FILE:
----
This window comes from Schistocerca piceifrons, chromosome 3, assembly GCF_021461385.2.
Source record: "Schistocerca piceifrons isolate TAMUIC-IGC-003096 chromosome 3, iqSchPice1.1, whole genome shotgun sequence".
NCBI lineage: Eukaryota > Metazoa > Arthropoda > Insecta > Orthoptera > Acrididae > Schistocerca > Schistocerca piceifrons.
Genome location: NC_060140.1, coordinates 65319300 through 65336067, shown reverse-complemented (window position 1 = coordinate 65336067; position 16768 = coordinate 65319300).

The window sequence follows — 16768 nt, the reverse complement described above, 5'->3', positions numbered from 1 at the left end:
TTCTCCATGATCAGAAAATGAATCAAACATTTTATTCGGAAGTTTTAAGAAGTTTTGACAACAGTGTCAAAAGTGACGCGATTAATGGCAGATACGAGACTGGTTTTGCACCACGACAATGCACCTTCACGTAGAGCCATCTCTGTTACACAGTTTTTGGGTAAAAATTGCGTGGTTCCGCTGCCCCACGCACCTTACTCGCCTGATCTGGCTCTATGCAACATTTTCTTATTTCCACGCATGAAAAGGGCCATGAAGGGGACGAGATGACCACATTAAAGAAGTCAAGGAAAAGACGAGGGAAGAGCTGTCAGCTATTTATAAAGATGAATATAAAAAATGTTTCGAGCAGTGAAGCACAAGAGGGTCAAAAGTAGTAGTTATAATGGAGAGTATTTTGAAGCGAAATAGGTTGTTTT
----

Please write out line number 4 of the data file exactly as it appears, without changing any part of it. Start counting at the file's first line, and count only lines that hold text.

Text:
Genome location: NC_060140.1, coordinates 65319300 through 65336067, shown reverse-complemented (window position 1 = coordinate 65336067; position 16768 = coordinate 65319300).